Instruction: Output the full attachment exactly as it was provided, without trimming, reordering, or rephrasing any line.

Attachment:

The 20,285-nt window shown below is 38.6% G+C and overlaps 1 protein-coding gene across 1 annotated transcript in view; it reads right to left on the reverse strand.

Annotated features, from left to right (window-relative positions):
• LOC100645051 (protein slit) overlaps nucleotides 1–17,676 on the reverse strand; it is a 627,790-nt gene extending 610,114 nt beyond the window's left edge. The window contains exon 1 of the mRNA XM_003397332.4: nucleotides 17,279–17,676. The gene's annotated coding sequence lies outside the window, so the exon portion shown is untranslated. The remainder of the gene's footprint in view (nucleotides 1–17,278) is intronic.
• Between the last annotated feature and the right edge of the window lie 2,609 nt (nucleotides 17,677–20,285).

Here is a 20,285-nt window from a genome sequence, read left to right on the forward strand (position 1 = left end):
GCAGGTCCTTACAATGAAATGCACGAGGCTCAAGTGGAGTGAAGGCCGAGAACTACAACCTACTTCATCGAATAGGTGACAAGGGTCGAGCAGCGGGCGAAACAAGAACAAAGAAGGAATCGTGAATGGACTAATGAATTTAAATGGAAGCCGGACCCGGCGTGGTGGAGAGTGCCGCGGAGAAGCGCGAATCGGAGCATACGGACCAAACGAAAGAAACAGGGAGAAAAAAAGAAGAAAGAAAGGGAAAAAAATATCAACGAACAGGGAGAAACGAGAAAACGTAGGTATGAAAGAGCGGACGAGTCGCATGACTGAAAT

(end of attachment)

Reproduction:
The 20,285-nt window shown below is 38.6% G+C and overlaps 1 protein-coding gene across 1 annotated transcript in view; it reads right to left on the reverse strand.

Annotated features, from left to right (window-relative positions):
• LOC100645051 (protein slit) overlaps nucleotides 1–17,676 on the reverse strand; it is a 627,790-nt gene extending 610,114 nt beyond the window's left edge. The window contains exon 1 of the mRNA XM_003397332.4: nucleotides 17,279–17,676. The gene's annotated coding sequence lies outside the window, so the exon portion shown is untranslated. The remainder of the gene's footprint in view (nucleotides 1–17,278) is intronic.
• Between the last annotated feature and the right edge of the window lie 2,609 nt (nucleotides 17,677–20,285).

Here is a 20,285-nt window from a genome sequence, read left to right on the forward strand (position 1 = left end):
GCAGGTCCTTACAATGAAATGCACGAGGCTCAAGTGGAGTGAAGGCCGAGAACTACAACCTACTTCATCGAATAGGTGACAAGGGTCGAGCAGCGGGCGAAACAAGAACAAAGAAGGAATCGTGAATGGACTAATGAATTTAAATGGAAGCCGGACCCGGCGTGGTGGAGAGTGCCGCGGAGAAGCGCGAATCGGAGCATACGGACCAAACGAAAGAAACAGGGAGAAAAAAAGAAGAAAGAAAGGGAAAAAAATATCAACGAACAGGGAGAAACGAGAAAACGTAGGTATGAAAGAGCGGACGAGTCGCATGACTGAAAT